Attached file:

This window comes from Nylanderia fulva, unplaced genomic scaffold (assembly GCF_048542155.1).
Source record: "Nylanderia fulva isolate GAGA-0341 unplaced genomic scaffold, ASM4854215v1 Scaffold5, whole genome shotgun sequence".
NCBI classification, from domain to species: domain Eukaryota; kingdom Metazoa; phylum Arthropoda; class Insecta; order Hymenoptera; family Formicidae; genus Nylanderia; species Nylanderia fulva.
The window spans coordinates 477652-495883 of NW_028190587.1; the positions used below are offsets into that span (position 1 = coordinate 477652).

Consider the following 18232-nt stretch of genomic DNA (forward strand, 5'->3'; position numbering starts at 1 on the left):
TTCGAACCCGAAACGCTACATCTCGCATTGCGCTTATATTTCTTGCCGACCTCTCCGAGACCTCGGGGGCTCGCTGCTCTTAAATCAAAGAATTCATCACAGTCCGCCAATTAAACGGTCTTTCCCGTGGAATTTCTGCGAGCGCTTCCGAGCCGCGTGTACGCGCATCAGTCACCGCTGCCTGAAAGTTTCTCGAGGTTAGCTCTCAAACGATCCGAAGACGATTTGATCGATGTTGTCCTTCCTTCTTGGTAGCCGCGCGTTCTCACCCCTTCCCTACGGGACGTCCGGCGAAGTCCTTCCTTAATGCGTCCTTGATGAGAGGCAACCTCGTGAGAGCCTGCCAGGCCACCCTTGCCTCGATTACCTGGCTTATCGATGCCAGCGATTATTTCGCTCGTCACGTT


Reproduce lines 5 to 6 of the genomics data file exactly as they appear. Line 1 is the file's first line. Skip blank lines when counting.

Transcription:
Consider the following 18232-nt stretch of genomic DNA (forward strand, 5'->3'; position numbering starts at 1 on the left):
TTCGAACCCGAAACGCTACATCTCGCATTGCGCTTATATTTCTTGCCGACCTCTCCGAGACCTCGGGGGCTCGCTGCTCTTAAATCAAAGAATTCATCACAGTCCGCCAATTAAACGGTCTTTCCCGTGGAATTTCTGCGAGCGCTTCCGAGCCGCGTGTACGCGCATCAGTCACCGCTGCCTGAAAGTTTCTCGAGGTTAGCTCTCAAACGATCCGAAGACGATTTGATCGATGTTGTCCTTCCTTCTTGGTAGCCGCGCGTTCTCACCCCTTCCCTACGGGACGTCCGGCGAAGTCCTTCCTTAATGCGTCCTTGATGAGAGGCAACCTCGTGAGAGCCTGCCAGGCCACCCTTGCCTCGATTACCTGGCTTATCGATGCCAGCGATTATTTCGCTCGTCACGTT